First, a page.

The Mission of the Navy
The role of the U.S. Navy is to project force into areas beyond the borders of the USA and to frustrate our nation’s enemies. Navy corpsmen train and equip Naval forces who are capable of deterring aggression and maintaining freedom of the seas. They protect sea-lanes, carry troops, attack other navies, and protect ports and shore installations.
History of the Navy
The debate in Second Continental Congress about establishing a naval force was resolved when George Washington commissioned an ocean-going schooner, the USS Hannah, to interdict British merchant ships; he reported the success to the Congress. On 13 October 1775 when the Second Continental Congress passed a resolution authorizing the purchase of two naval vessels to be armed against the British merchant ships, the Continental Navy was born. By August 1785 as the Revolutionary War was at a close, Congress sold the last ship remaining in the Continental Navy due to lack of funds to support a navy. Then, on March 27, 1794, Congress established a permanent standing Navy and ordered construction and manning of six frigates. John Adams was a strong proponent of the Navy and has been called “the father of the American Navy”.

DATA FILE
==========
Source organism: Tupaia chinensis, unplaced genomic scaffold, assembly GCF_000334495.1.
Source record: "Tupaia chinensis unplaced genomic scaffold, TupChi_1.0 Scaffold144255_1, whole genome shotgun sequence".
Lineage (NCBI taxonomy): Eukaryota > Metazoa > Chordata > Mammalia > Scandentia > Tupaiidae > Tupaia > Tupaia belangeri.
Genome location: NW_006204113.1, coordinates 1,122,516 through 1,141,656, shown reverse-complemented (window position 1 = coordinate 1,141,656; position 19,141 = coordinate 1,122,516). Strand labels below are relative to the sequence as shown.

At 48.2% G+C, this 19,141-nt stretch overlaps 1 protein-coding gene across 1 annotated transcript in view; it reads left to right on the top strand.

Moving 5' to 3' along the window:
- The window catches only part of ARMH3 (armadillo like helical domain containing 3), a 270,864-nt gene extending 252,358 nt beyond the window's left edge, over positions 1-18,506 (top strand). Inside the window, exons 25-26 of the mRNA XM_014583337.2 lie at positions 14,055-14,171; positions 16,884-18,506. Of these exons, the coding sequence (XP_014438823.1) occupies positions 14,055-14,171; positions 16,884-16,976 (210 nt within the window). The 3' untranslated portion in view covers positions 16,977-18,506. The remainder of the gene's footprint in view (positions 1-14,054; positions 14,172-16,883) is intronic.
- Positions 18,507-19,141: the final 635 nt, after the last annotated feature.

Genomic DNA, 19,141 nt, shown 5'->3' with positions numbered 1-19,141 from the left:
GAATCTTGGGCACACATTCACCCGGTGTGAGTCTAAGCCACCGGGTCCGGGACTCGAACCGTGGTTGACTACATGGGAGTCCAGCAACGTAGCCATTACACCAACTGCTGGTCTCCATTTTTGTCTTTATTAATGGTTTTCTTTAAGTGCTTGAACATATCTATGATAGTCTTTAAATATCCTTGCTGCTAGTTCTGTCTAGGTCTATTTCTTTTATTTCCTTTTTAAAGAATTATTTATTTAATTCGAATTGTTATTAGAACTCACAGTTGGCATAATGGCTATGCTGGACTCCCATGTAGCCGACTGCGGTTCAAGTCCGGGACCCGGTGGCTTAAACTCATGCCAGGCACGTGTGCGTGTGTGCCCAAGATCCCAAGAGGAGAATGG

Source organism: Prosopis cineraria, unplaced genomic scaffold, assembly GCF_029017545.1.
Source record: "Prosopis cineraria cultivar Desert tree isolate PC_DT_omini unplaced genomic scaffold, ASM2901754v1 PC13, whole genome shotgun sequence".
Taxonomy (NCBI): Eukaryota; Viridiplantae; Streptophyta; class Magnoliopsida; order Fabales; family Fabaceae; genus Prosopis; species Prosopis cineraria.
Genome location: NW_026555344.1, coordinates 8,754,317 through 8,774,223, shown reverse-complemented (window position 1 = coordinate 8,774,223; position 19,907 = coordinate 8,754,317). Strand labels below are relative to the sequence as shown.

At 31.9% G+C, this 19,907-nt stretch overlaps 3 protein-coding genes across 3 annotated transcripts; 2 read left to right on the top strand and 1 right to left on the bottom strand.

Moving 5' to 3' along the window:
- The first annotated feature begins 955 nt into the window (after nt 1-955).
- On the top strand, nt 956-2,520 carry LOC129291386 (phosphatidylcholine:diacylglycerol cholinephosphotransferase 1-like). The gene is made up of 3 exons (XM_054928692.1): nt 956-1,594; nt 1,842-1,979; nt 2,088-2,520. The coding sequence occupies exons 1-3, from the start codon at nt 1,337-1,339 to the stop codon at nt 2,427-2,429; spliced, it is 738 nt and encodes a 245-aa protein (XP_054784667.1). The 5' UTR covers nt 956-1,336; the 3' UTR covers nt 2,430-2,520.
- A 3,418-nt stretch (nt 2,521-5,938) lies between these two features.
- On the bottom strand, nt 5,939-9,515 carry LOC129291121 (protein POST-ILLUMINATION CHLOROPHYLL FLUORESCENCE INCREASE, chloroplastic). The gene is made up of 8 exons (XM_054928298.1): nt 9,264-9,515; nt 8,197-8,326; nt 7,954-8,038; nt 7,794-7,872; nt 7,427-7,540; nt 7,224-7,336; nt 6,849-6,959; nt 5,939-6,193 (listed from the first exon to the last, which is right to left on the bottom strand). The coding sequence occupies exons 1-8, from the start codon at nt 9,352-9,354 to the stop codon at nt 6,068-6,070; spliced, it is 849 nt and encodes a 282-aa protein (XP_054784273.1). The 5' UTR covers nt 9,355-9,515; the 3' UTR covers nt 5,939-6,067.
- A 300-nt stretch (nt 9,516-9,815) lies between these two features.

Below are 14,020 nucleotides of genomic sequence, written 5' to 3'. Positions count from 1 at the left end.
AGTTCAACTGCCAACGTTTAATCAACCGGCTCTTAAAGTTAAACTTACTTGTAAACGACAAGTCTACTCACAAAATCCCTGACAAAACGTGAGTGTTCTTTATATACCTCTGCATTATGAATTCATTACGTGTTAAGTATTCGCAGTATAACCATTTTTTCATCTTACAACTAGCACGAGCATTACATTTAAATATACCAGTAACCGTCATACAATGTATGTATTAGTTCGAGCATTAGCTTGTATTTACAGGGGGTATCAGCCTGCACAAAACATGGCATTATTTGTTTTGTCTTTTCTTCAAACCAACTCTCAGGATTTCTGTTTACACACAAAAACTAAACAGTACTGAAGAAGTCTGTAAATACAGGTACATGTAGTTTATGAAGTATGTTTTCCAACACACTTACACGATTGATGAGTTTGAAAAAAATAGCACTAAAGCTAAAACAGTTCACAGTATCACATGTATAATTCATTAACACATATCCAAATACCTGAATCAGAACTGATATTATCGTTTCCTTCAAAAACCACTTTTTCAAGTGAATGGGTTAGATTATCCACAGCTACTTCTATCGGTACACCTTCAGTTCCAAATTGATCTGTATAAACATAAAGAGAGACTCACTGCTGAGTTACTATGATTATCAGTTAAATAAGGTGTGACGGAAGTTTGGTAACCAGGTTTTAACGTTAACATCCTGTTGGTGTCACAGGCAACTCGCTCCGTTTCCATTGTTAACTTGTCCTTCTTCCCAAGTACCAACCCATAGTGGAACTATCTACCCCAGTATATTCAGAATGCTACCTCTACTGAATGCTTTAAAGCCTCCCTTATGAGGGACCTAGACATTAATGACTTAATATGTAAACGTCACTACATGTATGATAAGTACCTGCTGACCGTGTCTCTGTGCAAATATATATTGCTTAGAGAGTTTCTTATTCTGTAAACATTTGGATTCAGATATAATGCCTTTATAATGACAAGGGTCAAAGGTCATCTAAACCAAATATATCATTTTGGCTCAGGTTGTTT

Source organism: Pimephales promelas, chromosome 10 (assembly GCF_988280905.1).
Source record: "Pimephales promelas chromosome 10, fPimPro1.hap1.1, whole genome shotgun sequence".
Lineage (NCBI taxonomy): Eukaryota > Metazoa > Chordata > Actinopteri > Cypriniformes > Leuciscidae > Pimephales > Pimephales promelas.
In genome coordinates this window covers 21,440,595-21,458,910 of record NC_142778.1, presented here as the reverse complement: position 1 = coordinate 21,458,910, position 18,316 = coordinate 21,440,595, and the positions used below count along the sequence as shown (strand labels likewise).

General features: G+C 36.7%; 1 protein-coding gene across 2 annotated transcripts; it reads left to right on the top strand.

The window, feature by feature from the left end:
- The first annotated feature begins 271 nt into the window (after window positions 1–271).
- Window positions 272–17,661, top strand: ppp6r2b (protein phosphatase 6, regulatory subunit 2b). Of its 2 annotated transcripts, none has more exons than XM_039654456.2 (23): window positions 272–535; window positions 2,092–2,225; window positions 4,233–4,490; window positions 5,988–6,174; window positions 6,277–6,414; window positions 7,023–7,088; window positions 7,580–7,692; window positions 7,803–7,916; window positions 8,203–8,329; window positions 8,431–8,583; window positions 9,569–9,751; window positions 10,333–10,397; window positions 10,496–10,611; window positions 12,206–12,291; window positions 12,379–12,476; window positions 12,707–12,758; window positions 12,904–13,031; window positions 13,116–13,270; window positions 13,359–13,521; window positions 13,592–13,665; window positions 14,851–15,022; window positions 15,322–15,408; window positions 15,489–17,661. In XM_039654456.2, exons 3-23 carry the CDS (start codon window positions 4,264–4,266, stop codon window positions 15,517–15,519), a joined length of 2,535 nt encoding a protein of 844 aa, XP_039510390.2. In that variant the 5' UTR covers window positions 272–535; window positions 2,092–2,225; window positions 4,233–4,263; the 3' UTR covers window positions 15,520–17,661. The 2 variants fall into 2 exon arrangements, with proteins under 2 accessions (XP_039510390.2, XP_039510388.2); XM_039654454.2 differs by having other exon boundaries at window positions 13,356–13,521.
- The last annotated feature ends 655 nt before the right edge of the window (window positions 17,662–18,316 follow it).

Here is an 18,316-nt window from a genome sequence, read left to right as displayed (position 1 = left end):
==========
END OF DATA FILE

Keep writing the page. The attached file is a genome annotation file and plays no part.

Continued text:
Motto: Semper Fortis.
Mascot: US Navy Seals – Sammy the Seal
This is the mission statement for the Navy: To recruit, train, equip, and organize to deliver combat ready Naval forces to win conflicts and wars while maintaining security and deterrence through sustained forward presence.
The U.S. Navy has seven numbered fleets six of which are led by a vice admiral; one led by a rear admiral. A fleet is composed of an Aircraft Carrier, an amphibious Ready Group, surface combatants, submarines, maritime patrol and reconnaissance aircraft and logistics ships. Each vessel in the Navy is named according to protocol established by Congress in 1862, Title 13, section 1531 of the U.S. Code that states:
The vessels of the Navy shall be named by the Secretary of the Navy under direction of the President according to the following rule: Sailing-vessels of the first class shall be named after the States of the Union, those of the second class after the rivers, those of the third class after the principal cities and towns and those of the fourth class as the President may direct.
According to this naval protocol, ships have been named after battles, U.S. States, volcanoes, Native American tribes, fish and sea mammals, stars.
Notables: Commodore John Barry, George H.W. Bush, Richard Byrd, Jimmy Carter, Stephen Decatur, Gerald Ford, John Kennedy, Stan Musial